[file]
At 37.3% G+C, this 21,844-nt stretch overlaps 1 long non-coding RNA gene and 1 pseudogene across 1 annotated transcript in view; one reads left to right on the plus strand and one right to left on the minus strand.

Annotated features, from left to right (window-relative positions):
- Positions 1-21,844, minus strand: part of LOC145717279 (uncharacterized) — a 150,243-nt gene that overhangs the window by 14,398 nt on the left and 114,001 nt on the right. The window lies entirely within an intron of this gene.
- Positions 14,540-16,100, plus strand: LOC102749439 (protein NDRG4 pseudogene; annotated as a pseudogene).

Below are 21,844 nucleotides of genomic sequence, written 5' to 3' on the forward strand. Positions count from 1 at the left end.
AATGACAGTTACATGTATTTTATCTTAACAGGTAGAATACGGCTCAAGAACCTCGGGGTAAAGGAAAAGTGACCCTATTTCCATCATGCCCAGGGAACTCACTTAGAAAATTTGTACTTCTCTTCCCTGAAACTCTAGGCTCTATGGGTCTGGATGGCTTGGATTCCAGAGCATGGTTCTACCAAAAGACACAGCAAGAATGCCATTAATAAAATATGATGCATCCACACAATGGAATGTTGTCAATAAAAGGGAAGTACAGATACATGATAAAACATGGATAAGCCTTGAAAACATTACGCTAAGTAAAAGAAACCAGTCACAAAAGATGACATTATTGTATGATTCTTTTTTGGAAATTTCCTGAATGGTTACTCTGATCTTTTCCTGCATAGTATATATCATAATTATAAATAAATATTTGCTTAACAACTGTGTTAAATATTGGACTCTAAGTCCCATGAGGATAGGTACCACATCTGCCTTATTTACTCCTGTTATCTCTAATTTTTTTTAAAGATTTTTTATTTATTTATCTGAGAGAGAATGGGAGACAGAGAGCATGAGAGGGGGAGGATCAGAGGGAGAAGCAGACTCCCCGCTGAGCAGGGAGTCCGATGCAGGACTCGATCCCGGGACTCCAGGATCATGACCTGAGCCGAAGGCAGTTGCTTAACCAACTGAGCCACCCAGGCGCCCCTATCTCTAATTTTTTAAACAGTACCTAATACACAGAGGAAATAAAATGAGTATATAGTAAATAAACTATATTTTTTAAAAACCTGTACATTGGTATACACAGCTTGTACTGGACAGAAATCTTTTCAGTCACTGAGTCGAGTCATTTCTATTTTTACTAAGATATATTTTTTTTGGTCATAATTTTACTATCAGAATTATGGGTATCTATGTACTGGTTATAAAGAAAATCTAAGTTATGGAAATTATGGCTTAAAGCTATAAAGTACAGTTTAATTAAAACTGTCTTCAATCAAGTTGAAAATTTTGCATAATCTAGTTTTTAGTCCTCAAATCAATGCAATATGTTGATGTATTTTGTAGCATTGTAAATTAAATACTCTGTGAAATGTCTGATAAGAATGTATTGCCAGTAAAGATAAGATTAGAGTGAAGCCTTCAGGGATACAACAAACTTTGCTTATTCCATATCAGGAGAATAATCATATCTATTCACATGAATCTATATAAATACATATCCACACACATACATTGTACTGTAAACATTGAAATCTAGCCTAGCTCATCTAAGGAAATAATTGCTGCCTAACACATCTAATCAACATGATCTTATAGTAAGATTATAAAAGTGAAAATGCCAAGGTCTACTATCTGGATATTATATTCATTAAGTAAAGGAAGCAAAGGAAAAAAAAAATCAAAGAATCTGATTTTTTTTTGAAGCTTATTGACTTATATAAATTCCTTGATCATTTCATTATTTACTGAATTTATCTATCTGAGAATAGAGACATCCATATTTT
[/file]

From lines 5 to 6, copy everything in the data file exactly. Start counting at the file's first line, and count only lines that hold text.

Below are 21,844 nucleotides of genomic sequence, written 5' to 3' on the forward strand. Positions count from 1 at the left end.
AATGACAGTTACATGTATTTTATCTTAACAGGTAGAATACGGCTCAAGAACCTCGGGGTAAAGGAAAAGTGACCCTATTTCCATCATGCCCAGGGAACTCACTTAGAAAATTTGTACTTCTCTTCCCTGAAACTCTAGGCTCTATGGGTCTGGATGGCTTGGATTCCAGAGCATGGTTCTACCAAAAGACACAGCAAGAATGCCATTAATAAAATATGATGCATCCACACAATGGAATGTTGTCAATAAAAGGGAAGTACAGATACATGATAAAACATGGATAAGCCTTGAAAACATTACGCTAAGTAAAAGAAACCAGTCACAAAAGATGACATTATTGTATGATTCTTTTTTGGAAATTTCCTGAATGGTTACTCTGATCTTTTCCTGCATAGTATATATCATAATTATAAATAAATATTTGCTTAACAACTGTGTTAAATATTGGACTCTAAGTCCCATGAGGATAGGTACCACATCTGCCTTATTTACTCCTGTTATCTCTAATTTTTTTTAAAGATTTTTTATTTATTTATCTGAGAGAGAATGGGAGACAGAGAGCATGAGAGGGGGAGGATCAGAGGGAGAAGCAGACTCCCCGCTGAGCAGGGAGTCCGATGCAGGACTCGATCCCGGGACTCCAGGATCATGACCTGAGCCGAAGGCAGTTGCTTAACCAACTGAGCCACCCAGGCGCCCCTATCTCTAATTTTTTAAACAGTACCTAATACACAGAGGAAATAAAATGAGTATATAGTAAATAAACTATATTTTTTAAAAACCTGTACATTGGTATACACAGCTTGTACTGGACAGAAATCTTTTCAGTCACTGAGTCGAGTCATTTCTATTTTTACTAAGATATATTTTTTTTGGTCATAATTTTACTATCAGAATTATGGGTATCTATGTACTGGTTATAAAGAAAATCTAAGTTATGGAAATTATGGCTTAAAGCTATAAAGTACAGTTTAATTAAAACTGTCTTCAATCAAGTTGAAAATTTTGCATAATCTAGTTTTTAGTCCTCAAATCAATGCAATATGTTGATGTATTTTGTAGCATTGTAAATTAAATACTCTGTGAAATGTCTGATAAGAATGTATTGCCAGTAAAGATAAGATTAGAGTGAAGCCTTCAGGGATACAACAAACTTTGCTTATTCCATATCAGGAGAATAATCATATCTATTCACATGAATCTATATAAATACATATCCACACACATACATTGTACTGTAAACATTGAAATCTAGCCTAGCTCATCTAAGGAAATAATTGCTGCCTAACACATCTAATCAACATGATCTTATAGTAAGATTATAAAAGTGAAAATGCCAAGGTCTACTATCTGGATATTATATTCATTAAGTAAAGGAAGCAAAGGAAAAAAAAAATCAAAGAATCTGATTTTTTTTTGAAGCTTATTGACTTATATAAATTCCTTGATCATTTCATTATTTACTGAATTTATCTATCTGAGAATAGAGACATCCATATTTT